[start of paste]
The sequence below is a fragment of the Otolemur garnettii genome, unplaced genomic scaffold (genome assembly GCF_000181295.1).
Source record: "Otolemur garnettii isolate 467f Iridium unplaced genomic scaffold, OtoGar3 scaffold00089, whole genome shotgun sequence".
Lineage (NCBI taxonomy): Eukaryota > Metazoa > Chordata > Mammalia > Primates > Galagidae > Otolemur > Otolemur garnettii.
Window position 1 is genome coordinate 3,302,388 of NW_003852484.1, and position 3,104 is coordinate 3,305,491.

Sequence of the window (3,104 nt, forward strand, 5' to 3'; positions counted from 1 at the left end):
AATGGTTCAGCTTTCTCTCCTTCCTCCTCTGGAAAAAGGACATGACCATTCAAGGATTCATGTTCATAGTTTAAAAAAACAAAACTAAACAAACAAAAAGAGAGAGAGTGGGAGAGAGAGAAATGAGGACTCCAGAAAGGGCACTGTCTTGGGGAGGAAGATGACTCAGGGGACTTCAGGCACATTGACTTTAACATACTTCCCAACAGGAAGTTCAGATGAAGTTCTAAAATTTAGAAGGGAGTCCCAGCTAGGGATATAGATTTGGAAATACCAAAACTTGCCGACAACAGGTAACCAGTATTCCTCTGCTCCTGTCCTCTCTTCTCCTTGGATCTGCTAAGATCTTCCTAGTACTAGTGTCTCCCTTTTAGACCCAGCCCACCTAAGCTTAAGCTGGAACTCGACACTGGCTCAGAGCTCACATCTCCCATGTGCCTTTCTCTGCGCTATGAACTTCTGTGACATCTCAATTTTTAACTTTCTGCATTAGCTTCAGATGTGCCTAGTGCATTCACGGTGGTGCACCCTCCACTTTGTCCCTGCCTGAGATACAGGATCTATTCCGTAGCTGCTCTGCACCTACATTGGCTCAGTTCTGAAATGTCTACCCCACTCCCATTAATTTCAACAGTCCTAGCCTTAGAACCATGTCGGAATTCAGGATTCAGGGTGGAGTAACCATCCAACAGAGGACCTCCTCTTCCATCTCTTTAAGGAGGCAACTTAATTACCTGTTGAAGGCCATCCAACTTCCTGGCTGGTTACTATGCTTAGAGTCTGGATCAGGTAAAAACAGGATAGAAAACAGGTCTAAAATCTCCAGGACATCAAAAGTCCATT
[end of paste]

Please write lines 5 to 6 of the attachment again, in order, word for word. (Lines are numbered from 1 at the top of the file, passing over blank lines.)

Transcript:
Sequence of the window (3,104 nt, forward strand, 5' to 3'; positions counted from 1 at the left end):
AATGGTTCAGCTTTCTCTCCTTCCTCCTCTGGAAAAAGGACATGACCATTCAAGGATTCATGTTCATAGTTTAAAAAAACAAAACTAAACAAACAAAAAGAGAGAGAGTGGGAGAGAGAGAAATGAGGACTCCAGAAAGGGCACTGTCTTGGGGAGGAAGATGACTCAGGGGACTTCAGGCACATTGACTTTAACATACTTCCCAACAGGAAGTTCAGATGAAGTTCTAAAATTTAGAAGGGAGTCCCAGCTAGGGATATAGATTTGGAAATACCAAAACTTGCCGACAACAGGTAACCAGTATTCCTCTGCTCCTGTCCTCTCTTCTCCTTGGATCTGCTAAGATCTTCCTAGTACTAGTGTCTCCCTTTTAGACCCAGCCCACCTAAGCTTAAGCTGGAACTCGACACTGGCTCAGAGCTCACATCTCCCATGTGCCTTTCTCTGCGCTATGAACTTCTGTGACATCTCAATTTTTAACTTTCTGCATTAGCTTCAGATGTGCCTAGTGCATTCACGGTGGTGCACCCTCCACTTTGTCCCTGCCTGAGATACAGGATCTATTCCGTAGCTGCTCTGCACCTACATTGGCTCAGTTCTGAAATGTCTACCCCACTCCCATTAATTTCAACAGTCCTAGCCTTAGAACCATGTCGGAATTCAGGATTCAGGGTGGAGTAACCATCCAACAGAGGACCTCCTCTTCCATCTCTTTAAGGAGGCAACTTAATTACCTGTTGAAGGCCATCCAACTTCCTGGCTGGTTACTATGCTTAGAGTCTGGATCAGGTAAAAACAGGATAGAAAACAGGTCTAAAATCTCCAGGACATCAAAAGTCCATT